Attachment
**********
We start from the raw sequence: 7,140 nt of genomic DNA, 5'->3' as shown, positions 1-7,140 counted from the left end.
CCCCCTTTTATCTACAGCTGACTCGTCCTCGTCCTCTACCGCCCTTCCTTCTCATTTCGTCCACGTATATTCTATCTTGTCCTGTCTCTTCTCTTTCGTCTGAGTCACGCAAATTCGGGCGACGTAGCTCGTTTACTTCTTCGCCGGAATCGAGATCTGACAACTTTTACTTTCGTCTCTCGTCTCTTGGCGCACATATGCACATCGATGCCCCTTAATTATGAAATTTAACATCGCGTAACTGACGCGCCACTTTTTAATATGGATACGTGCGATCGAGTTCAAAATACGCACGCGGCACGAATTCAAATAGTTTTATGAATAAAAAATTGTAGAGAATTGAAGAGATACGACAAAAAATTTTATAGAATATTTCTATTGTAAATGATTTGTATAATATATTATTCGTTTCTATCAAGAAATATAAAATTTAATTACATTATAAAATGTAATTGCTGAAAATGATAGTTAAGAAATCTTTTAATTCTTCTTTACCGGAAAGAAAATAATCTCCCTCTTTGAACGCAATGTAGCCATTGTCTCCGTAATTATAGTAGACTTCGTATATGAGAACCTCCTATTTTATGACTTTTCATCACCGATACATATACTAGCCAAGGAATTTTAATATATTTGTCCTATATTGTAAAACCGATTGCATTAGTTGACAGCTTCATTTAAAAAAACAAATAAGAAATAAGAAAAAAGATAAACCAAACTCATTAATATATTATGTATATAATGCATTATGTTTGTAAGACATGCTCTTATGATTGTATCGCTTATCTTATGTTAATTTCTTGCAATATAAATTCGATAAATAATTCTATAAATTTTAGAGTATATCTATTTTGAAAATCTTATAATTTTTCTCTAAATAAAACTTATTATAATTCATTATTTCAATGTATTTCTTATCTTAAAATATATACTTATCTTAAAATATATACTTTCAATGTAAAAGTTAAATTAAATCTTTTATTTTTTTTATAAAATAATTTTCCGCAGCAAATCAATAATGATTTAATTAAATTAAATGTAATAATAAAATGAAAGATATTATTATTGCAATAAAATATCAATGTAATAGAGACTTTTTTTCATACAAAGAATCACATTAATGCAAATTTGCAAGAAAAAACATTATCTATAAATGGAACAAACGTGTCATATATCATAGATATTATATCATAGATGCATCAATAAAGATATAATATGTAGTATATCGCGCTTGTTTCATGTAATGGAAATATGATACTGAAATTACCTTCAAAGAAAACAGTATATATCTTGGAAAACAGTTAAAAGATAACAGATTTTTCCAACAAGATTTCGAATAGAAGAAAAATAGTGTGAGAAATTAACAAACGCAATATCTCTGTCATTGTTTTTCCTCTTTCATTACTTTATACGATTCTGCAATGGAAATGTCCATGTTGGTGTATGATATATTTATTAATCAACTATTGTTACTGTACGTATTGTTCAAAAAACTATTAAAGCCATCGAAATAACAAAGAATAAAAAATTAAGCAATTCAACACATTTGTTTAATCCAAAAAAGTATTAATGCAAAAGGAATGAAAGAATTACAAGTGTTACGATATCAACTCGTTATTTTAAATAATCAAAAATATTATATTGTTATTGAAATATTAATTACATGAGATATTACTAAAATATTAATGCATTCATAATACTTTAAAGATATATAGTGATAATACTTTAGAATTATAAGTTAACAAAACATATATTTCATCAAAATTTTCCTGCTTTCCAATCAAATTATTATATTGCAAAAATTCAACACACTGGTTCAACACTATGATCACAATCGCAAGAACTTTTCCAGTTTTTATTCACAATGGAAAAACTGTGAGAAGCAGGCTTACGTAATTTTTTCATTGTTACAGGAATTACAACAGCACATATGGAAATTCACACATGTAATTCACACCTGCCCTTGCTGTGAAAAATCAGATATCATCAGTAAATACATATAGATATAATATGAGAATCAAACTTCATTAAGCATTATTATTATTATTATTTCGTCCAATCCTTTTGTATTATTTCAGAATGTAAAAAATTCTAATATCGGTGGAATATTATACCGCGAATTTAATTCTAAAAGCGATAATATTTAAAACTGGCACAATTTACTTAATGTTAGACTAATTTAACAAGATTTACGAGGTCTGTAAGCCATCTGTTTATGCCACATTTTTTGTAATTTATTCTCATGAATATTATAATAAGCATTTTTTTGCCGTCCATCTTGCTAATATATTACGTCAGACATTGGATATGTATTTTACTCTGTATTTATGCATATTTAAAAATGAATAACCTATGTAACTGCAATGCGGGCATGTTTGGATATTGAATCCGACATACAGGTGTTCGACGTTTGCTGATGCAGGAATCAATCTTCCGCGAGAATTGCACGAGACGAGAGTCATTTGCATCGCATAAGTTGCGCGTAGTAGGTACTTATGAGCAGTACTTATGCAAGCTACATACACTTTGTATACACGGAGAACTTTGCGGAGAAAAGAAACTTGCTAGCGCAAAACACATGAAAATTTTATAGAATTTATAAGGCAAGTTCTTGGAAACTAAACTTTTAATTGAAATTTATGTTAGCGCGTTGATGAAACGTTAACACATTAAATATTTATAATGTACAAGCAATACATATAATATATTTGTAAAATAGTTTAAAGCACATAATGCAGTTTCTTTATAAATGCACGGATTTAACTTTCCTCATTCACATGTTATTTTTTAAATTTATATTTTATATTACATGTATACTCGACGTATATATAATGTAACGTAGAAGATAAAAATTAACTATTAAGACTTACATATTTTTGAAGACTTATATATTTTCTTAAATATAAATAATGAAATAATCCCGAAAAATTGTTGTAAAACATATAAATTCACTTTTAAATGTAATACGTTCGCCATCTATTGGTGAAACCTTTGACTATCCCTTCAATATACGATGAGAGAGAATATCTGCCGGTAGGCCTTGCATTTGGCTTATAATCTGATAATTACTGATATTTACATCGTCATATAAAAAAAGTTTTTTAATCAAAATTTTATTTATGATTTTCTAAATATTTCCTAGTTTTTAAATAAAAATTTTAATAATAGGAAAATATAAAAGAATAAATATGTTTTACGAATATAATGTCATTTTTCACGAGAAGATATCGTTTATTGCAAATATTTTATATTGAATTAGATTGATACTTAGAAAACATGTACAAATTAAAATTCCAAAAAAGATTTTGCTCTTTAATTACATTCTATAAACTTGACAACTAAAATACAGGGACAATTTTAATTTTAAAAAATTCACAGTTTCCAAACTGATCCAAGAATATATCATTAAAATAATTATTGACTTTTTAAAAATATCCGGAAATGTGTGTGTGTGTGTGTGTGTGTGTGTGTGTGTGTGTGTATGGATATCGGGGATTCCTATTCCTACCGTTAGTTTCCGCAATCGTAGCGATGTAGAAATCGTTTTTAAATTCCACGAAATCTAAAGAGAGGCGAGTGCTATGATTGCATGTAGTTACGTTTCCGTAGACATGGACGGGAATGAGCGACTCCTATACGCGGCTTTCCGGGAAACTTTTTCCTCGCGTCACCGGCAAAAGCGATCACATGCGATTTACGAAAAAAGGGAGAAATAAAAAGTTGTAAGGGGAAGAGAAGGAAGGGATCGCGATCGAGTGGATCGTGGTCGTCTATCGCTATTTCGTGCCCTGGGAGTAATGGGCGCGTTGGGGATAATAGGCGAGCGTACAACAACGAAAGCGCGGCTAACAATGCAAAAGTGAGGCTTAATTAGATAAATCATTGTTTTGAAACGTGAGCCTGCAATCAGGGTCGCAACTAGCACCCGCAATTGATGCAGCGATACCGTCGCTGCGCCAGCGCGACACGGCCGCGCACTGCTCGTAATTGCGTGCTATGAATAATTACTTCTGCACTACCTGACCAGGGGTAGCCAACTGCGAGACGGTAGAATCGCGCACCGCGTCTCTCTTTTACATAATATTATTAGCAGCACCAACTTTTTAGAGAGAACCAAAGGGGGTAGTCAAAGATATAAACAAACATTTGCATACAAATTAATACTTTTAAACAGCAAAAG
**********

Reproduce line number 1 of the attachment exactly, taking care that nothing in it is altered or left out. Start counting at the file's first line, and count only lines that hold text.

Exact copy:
We start from the raw sequence: 7,140 nt of genomic DNA, 5'->3' as shown, positions 1-7,140 counted from the left end.